There is a pattern in binary representation of the number that can be used to find if number is a multiple of 3. If difference between count of odd set bits (Bits set at odd positions) and even set bits is multiple of 3 then is the number.
Example : 23 (00..10111)
1) Get count of all set bits at odd positions (For 23 it’s 3).
2) Get count of all set bits at even positions (For 23 it’s 1).
3) If difference of above two counts is a multiple of 3 then number is also a multiple of 3.
(For 23 it’s 2 so 23 is not a multiple of 3)
Take some more examples like 21, 15, etc…
Algorithm: isMutlipleOf3(n) 1) Make n positive if n is negative. 2) If number is 0 then return 1 3) If number is 1 then return 0 4) Initialize: odd_count = 0, even_count = 0 5) Loop while n != 0 a) If rightmost bit is set then increment odd count. b) Right-shift n by 1 bit c) If rightmost bit is set then increment even count. d) Right-shift n by 1 bit 6) return isMutlipleOf3(odd_count - even_count)
Above can be proved by taking the example of 11 in decimal numbers. (In this context 11 in decimal numbers is same as 3 in binary numbers)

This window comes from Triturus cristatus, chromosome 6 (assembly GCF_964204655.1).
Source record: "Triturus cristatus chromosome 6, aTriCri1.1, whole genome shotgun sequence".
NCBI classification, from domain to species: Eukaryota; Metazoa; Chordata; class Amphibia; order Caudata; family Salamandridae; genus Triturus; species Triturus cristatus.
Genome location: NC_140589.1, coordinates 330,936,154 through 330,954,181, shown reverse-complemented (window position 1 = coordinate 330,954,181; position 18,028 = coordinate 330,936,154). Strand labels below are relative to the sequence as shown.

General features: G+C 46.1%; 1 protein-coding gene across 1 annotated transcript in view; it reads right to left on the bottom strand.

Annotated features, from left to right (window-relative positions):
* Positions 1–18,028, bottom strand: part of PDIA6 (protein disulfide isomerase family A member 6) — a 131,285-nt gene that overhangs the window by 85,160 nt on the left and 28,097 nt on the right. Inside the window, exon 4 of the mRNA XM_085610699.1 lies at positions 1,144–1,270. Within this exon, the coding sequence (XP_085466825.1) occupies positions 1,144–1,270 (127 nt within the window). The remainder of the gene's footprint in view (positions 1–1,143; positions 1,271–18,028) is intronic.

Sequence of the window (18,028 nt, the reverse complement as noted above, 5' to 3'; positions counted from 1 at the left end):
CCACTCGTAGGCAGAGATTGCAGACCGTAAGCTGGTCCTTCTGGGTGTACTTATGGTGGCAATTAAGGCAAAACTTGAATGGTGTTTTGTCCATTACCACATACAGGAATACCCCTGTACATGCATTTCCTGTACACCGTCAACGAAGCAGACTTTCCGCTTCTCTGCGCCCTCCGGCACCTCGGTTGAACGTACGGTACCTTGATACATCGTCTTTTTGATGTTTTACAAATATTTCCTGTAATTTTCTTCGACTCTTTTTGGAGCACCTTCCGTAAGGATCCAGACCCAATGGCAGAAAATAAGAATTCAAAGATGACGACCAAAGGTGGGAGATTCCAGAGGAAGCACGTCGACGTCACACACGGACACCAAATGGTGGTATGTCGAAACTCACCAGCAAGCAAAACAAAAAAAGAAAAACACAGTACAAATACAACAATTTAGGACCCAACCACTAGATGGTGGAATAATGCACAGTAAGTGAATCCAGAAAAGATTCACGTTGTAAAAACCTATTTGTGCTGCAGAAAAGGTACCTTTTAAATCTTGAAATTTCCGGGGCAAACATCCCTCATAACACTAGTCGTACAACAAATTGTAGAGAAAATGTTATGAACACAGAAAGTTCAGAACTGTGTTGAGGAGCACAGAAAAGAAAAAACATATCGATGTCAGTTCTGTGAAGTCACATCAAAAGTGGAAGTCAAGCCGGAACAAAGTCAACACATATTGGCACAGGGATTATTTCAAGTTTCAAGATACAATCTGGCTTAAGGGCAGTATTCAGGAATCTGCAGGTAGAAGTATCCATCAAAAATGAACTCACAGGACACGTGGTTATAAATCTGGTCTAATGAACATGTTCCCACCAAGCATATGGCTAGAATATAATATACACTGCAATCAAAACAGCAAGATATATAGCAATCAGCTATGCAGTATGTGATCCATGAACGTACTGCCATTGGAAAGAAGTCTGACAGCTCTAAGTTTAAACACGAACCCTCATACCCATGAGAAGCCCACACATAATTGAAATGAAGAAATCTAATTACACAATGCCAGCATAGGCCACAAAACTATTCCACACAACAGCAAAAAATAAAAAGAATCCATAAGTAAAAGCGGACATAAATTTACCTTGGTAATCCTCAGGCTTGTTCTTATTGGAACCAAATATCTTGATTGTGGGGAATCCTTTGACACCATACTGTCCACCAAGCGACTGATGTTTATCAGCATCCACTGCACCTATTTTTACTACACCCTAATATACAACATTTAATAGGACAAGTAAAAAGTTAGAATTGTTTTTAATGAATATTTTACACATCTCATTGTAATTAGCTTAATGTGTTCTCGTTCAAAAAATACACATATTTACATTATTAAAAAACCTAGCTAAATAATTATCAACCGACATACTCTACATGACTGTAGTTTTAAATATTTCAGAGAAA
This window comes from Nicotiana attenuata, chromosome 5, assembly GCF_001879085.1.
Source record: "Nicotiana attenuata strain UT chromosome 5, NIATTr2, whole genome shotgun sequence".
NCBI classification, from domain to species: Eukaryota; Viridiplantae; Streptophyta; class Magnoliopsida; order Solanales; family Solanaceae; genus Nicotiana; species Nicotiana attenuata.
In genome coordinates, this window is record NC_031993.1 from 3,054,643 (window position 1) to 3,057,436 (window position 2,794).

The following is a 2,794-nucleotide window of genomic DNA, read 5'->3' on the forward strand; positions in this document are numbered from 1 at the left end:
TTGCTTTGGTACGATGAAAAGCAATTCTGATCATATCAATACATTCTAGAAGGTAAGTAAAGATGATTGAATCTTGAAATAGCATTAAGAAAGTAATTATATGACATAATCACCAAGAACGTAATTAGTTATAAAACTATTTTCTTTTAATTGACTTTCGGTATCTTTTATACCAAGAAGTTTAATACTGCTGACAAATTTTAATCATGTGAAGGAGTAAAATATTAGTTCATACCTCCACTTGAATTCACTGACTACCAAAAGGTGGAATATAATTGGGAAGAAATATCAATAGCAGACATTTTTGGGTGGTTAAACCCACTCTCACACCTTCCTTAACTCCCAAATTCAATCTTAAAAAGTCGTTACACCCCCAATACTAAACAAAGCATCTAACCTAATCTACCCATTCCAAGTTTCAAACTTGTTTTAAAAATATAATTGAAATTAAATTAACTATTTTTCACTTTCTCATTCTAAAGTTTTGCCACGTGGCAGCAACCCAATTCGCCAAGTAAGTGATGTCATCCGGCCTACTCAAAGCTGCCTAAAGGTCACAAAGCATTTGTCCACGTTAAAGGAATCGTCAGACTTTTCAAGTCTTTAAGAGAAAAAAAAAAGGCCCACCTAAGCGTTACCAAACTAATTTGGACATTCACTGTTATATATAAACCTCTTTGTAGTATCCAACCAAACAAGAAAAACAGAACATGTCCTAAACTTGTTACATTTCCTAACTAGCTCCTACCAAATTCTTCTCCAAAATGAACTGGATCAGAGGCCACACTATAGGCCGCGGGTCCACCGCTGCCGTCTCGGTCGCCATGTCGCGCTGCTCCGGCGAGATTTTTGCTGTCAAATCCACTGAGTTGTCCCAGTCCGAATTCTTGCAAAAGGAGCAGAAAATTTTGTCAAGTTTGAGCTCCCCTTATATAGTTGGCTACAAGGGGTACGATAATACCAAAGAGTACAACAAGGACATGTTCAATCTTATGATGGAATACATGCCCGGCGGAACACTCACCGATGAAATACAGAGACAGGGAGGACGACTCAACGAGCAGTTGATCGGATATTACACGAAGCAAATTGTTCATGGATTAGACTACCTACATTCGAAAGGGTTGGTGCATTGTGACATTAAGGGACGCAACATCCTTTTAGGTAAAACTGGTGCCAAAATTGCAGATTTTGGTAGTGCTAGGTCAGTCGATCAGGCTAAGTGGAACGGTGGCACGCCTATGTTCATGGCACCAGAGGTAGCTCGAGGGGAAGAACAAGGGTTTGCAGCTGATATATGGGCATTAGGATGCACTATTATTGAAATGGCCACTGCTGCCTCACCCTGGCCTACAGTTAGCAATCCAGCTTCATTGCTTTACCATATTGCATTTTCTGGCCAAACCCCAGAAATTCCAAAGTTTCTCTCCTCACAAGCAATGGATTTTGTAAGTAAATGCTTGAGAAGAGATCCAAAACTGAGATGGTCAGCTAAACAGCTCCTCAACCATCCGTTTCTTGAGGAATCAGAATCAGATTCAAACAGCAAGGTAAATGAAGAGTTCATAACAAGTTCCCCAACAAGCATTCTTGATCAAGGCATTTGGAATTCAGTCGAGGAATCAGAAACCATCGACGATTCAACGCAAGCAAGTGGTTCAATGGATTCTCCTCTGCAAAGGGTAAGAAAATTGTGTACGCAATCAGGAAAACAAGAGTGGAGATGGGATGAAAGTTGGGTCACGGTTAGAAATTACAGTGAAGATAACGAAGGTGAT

If difference between sum of odd digits and even digits is multiple of 11 then decimal number is multiple of 11. Let’s see how.
Let’s take the example of 2 digit numbers in decimal
AB = 11A -A + B = 11A + (B – A)
So if (B – A) is a multiple of 11 then is AB.
Let us take 3 digit numbers.
ABC = 99A + A + 11B – B + C = (99A + 11B) + (A + C – B)
So if (A + C – B) is a multiple of 11 then is (ABC)
Let us take 4 digit numbers now.
ABCD = 1001A + D + 11C – C + 999B + B – A
= (1001A – 999B + 11C) + (D + B – A -C )
So, if (B + D – A – C) is a multiple of 11 then is ABCD.
This can be continued for all decimal numbers.
Above concept can be proved for 3 in binary numbers in the same way.
24 is multiple of 3